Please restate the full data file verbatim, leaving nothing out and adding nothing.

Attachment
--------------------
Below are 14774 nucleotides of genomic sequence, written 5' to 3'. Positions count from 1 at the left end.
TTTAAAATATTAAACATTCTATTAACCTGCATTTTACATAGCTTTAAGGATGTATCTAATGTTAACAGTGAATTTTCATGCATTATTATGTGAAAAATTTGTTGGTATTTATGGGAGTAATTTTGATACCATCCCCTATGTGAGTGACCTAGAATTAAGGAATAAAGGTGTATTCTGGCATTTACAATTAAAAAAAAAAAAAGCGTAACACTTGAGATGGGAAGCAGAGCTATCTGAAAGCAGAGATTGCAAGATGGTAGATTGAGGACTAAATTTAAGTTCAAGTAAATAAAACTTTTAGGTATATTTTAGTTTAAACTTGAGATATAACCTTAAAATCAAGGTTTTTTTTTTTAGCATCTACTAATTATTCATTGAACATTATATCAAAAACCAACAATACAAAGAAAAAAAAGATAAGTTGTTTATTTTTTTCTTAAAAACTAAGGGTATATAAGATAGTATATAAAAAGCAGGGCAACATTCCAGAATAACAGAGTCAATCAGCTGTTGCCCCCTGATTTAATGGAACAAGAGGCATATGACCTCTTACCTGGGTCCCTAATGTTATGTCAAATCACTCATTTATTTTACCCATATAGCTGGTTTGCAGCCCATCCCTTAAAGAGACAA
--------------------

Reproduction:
Below are 14774 nucleotides of genomic sequence, written 5' to 3'. Positions count from 1 at the left end.
TTTAAAATATTAAACATTCTATTAACCTGCATTTTACATAGCTTTAAGGATGTATCTAATGTTAACAGTGAATTTTCATGCATTATTATGTGAAAAATTTGTTGGTATTTATGGGAGTAATTTTGATACCATCCCCTATGTGAGTGACCTAGAATTAAGGAATAAAGGTGTATTCTGGCATTTACAATTAAAAAAAAAAAAAGCGTAACACTTGAGATGGGAAGCAGAGCTATCTGAAAGCAGAGATTGCAAGATGGTAGATTGAGGACTAAATTTAAGTTCAAGTAAATAAAACTTTTAGGTATATTTTAGTTTAAACTTGAGATATAACCTTAAAATCAAGGTTTTTTTTTTTAGCATCTACTAATTATTCATTGAACATTATATCAAAAACCAACAATACAAAGAAAAAAAAGATAAGTTGTTTATTTTTTTCTTAAAAACTAAGGGTATATAAGATAGTATATAAAAAGCAGGGCAACATTCCAGAATAACAGAGTCAATCAGCTGTTGCCCCCTGATTTAATGGAACAAGAGGCATATGACCTCTTACCTGGGTCCCTAATGTTATGTCAAATCACTCATTTATTTTACCCATATAGCTGGTTTGCAGCCCATCCCTTAAAGAGACAA